With the right attitude debugging can be fun, like solving a puzzle, but whether we enjoy it or not, debugging is an art that we will practice regularly. Still, it would be nice if bugs didn’t happen, so we try to avoid them by writing code well in the first place. Well-written code has fewer bugs to begin with and those that remain are easier to find.
Once a bug has been seen, the first thing to do is to think hard about the clues it presents. How could it have come about? Is it something familiar? Was something just changed in the program? Is there something special about the input data that provoked it? A few well-chosen test cases and a few print statements in the code may be enough.
If there aren’t good clues, hard thinking is still the best first step, to be followed by systematic attempts to narrow down the location of the problem. One step is cutting down the input data to make a small input that fails; another is cutting out code to eliminate regions that can’t be related. It’s possible to insert checking code that gets turned on only after the program has executed some number of steps, again to try to localize the problem. All of these are instances of a general strategy, divide and conquer, which is as effective in debugging as it is in politics and war.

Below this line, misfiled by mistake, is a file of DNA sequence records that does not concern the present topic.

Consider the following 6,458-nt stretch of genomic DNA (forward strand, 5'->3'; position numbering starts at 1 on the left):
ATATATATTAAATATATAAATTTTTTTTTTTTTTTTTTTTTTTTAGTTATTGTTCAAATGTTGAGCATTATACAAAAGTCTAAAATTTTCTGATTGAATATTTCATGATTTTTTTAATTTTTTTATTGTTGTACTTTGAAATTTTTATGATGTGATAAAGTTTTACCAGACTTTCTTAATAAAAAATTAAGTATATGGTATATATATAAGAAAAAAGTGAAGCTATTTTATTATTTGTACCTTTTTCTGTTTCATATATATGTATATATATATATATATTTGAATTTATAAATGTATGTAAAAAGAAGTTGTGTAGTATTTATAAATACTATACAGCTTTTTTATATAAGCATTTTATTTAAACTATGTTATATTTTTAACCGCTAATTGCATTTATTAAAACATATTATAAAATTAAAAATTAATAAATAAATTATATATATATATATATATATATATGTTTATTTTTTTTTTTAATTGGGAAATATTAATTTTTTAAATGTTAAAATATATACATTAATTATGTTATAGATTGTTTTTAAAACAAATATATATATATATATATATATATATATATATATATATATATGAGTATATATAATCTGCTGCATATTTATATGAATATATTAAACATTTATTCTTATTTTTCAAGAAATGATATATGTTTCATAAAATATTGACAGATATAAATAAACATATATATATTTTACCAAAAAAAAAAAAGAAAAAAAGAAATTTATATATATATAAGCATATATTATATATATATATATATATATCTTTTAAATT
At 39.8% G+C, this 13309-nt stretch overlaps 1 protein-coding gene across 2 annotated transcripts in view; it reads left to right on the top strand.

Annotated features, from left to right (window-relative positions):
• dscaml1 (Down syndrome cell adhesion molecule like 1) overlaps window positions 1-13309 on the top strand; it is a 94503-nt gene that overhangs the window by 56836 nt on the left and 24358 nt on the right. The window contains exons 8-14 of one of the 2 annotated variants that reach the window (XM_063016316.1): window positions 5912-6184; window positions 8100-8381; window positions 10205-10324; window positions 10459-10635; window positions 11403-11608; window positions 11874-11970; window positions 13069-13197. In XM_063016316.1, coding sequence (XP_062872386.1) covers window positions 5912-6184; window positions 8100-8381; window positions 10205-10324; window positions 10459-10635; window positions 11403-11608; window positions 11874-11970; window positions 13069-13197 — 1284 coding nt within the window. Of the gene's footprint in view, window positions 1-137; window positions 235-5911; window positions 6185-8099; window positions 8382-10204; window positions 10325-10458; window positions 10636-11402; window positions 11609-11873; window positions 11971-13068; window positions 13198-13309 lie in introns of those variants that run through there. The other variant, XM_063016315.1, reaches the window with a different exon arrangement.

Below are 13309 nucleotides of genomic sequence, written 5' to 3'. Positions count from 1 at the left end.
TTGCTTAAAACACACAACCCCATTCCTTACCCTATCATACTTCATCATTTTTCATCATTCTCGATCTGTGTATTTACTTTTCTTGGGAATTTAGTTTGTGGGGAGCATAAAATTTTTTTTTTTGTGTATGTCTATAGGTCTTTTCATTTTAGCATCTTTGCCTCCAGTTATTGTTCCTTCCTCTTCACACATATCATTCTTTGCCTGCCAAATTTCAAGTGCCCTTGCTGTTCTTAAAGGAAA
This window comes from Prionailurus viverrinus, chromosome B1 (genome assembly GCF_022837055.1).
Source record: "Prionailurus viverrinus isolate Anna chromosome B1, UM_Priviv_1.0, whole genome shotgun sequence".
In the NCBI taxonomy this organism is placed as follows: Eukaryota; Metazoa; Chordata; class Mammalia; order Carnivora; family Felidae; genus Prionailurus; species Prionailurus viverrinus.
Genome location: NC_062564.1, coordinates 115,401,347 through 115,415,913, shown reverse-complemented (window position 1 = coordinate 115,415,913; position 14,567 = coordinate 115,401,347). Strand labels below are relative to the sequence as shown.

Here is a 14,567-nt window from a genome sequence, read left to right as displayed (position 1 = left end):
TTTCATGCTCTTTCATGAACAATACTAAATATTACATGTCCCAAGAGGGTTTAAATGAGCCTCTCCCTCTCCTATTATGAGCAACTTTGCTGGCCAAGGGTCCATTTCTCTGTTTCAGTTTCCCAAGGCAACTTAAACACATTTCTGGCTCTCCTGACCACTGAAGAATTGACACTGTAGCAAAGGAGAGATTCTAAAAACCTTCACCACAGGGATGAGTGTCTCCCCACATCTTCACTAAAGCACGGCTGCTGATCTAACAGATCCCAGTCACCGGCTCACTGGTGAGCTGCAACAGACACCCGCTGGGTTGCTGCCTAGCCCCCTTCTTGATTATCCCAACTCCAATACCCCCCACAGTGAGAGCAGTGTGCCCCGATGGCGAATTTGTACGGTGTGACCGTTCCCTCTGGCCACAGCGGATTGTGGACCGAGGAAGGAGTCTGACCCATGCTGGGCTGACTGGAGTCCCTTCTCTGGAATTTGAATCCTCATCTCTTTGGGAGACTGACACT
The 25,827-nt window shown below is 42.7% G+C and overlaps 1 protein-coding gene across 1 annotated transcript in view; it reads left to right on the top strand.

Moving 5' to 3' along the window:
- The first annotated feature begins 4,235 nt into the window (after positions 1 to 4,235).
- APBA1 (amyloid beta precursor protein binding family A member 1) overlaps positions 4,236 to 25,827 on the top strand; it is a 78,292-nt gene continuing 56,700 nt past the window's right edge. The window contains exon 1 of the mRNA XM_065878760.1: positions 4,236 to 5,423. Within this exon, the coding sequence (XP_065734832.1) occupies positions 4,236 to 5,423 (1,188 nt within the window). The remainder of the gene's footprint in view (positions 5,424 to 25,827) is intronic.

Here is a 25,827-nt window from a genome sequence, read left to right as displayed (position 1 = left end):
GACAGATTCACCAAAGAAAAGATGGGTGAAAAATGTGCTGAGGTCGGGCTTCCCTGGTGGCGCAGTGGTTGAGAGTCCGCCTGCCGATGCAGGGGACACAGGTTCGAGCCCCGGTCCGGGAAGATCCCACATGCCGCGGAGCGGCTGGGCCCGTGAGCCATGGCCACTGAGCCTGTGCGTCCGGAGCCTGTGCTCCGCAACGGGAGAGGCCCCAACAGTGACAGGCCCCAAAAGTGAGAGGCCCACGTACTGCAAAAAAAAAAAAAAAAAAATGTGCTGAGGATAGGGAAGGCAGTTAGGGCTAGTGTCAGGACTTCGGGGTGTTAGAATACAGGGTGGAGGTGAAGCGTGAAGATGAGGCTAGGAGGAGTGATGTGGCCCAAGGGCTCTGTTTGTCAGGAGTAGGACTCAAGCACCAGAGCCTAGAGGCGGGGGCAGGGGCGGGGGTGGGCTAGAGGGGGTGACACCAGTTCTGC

Use other aids as well. Explaining your code to someone else (even a teddy bear) is wonderfully effective. Use a debugger to get a stack trace. Use some of the commercial tools that check for memory leaks, array bounds violations, suspect code, and the like. Step through your program when it has become clear that you have the wrong mental picture of how the code works.
Know yourself, and the kinds of errors you make. Once you have found and fixed a bug, make sure that you eliminate other bugs that might be similar. Think about what happened so you can avoid making that kind of mistake again.